Heart Disease, Stroke & Your Oral Health

Poor oral hygiene could expose you to the leading cause of death in America  

 

The connection between diabetes and gum disease is well researched. Now oral health may play a factor in heart disease—the number one killer of both women and men in America.1

A concrete link between oral and cardiovascular health hasn’t been found, but growing evidence points to poor oral health as a warning sign for heart attack and stroke. In one study, the risk for heart disease among people with periodontal (gum) disease was nearly three times higher than those without it.2

 

What health experts think

Research suggests oral bacteria form plaque in the arteries, break away and lodge in the brain or heart. That’s scary stuff, even in theory.

 

Good oral health habits to reduce your risk

It’s easy to play it safe by keeping up a good oral health routine. Talk to your dentist about your risks, especially if heart disease runs in your family.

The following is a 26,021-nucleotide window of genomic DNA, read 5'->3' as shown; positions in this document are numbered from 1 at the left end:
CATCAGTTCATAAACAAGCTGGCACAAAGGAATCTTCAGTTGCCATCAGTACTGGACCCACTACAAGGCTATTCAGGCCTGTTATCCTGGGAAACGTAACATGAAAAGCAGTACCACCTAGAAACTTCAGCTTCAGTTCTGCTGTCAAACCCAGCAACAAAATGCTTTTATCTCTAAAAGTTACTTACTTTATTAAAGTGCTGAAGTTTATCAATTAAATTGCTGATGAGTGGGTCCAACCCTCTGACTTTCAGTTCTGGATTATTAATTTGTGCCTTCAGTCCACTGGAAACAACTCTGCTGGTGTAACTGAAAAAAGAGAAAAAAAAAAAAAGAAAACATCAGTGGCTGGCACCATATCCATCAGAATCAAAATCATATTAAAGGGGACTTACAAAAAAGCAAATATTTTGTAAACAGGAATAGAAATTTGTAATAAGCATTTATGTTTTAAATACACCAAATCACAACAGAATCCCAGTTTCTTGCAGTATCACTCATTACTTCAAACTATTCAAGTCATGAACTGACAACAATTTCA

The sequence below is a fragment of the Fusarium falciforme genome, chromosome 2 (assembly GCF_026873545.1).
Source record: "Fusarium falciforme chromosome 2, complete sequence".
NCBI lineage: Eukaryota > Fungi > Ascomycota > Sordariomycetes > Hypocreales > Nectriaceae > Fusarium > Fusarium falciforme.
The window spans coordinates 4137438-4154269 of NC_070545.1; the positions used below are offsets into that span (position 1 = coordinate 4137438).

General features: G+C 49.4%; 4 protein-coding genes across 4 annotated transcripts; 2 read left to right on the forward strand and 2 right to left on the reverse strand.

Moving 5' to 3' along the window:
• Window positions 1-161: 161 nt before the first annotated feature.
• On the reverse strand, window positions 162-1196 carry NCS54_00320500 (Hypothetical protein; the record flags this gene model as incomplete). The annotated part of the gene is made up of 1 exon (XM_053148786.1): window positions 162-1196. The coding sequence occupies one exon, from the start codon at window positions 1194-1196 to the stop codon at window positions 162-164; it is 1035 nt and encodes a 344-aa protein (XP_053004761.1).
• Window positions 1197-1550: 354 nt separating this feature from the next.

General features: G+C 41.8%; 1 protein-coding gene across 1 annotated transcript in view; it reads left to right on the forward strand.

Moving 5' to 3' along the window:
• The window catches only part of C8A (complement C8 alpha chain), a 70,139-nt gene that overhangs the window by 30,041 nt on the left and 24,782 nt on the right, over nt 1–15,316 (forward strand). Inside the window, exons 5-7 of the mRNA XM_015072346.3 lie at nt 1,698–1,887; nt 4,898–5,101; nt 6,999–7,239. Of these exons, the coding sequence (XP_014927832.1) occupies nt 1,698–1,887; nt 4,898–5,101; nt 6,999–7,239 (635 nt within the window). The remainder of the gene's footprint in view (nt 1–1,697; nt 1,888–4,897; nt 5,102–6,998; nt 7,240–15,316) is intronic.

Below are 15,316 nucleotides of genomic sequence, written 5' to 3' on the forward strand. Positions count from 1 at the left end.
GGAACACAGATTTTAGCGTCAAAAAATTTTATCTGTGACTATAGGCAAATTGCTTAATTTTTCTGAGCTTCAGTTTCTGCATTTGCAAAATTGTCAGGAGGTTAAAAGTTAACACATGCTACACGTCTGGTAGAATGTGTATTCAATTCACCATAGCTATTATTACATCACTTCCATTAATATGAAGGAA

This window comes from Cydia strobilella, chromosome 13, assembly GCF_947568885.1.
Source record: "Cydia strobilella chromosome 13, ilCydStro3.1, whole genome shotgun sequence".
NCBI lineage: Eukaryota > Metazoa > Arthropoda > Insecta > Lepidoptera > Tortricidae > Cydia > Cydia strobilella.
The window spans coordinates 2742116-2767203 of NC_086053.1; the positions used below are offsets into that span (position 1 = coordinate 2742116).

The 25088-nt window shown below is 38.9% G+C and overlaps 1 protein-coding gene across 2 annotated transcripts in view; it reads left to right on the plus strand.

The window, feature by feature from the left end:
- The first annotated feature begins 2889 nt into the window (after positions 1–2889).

• Brush your teeth twice a day, (after meals), limit snacking, drink water throughout the day and use a soft-bristled brush.
  • Floss to remove dental plaque from places that your toothbrush can’t reach. Food debris left between your teeth can cause bad breath and lead to gum disease.
  • Avoid sweets and other empty-calorie snacks that cause tooth decay. Bacteria and sugar produce acids that attack the teeth.

 

Get more expert oral health advice:

How red, swollen gums could affect your whole body

Why gum disease makes it harder to treat diabetes

See why regular dental checkups can lower your health care costs

 

1. Oral Health in America: A Report of the Surgeon General, 2000.
2. Centers for Disease Control and Prevention, 2006.